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Act I, Scene 30

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  • Shakespeare. When to the sessions of sweet silent thought
    I summon up remembrance of things past,
    I sigh the lack of many a thing I sought,
    And with old woes new wail my dear time's waste: 410
    Then can I drown an eye, unused to flow,
    For precious friends hid in death's dateless night,
    And weep afresh love's long since cancell'd woe,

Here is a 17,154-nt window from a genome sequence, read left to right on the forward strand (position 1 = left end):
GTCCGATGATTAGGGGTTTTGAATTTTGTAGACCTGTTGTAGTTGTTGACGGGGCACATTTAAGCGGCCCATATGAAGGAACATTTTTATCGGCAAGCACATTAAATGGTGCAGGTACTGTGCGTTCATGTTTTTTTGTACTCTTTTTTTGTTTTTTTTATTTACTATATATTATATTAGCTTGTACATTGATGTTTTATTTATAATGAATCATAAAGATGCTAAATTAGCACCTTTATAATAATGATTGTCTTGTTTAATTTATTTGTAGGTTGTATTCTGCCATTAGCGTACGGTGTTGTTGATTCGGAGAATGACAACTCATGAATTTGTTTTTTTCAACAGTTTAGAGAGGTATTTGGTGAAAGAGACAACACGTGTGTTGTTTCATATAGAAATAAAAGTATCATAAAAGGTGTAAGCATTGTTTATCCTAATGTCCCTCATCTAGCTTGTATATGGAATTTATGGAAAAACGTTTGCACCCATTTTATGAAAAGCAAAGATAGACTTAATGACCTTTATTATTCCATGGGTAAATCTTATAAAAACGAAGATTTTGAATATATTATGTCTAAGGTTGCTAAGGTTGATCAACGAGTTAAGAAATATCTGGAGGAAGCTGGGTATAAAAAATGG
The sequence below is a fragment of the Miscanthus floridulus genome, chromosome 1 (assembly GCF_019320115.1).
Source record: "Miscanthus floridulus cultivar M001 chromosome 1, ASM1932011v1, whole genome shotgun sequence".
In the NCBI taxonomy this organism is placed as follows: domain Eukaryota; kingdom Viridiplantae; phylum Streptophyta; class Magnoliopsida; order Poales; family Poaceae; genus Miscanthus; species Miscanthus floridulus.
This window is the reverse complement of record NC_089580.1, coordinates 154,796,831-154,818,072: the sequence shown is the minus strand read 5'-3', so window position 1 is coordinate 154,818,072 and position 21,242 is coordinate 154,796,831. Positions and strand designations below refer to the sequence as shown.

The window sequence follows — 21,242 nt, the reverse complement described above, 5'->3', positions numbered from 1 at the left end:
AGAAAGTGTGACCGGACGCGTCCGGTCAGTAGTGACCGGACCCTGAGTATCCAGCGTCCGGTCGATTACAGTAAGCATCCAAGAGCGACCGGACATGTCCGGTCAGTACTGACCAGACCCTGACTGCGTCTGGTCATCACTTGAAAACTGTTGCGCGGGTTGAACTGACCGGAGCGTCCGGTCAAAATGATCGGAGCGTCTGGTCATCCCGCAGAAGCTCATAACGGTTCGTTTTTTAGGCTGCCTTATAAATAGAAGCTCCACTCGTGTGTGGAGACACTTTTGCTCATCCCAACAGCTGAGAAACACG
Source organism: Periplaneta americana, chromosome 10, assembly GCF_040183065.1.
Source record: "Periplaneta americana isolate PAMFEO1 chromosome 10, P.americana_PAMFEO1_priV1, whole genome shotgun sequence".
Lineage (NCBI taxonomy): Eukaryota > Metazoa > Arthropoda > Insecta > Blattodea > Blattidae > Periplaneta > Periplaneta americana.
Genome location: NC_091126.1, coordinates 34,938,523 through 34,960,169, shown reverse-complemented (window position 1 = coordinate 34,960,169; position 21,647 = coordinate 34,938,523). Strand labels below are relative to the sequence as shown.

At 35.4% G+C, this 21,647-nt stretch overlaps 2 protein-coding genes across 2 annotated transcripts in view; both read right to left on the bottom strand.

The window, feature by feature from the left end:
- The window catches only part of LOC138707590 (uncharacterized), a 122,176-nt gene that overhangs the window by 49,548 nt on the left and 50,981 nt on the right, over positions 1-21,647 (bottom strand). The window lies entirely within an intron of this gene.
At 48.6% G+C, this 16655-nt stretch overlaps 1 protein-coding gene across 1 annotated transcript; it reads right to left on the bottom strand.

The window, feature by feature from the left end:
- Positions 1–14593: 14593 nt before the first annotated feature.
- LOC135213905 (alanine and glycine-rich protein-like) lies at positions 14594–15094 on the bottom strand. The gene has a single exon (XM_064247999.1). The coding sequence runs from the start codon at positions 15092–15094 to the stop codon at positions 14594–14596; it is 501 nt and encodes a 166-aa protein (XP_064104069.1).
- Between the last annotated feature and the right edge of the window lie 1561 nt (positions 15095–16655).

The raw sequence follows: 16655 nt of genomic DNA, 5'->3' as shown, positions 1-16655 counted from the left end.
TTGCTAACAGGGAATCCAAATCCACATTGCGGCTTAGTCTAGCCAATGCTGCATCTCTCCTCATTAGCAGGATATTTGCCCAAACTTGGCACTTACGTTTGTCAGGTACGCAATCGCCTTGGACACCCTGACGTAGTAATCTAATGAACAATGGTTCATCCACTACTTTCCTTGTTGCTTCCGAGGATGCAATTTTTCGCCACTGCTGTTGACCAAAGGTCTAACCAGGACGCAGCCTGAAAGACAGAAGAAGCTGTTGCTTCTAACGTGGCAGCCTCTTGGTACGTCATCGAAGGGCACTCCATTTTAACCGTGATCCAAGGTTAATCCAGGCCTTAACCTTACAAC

And moan the expense of many a vanish'd sight:
    Then can I grieve at grievances foregone, 415
    And heavily from woe to woe tell o'er
    The sad account of fore-bemoaned moan,
    Which I new pay as if not paid before.
    But if the while I think on thee, dear friend,
    All losses are restored and sorrows end. 420

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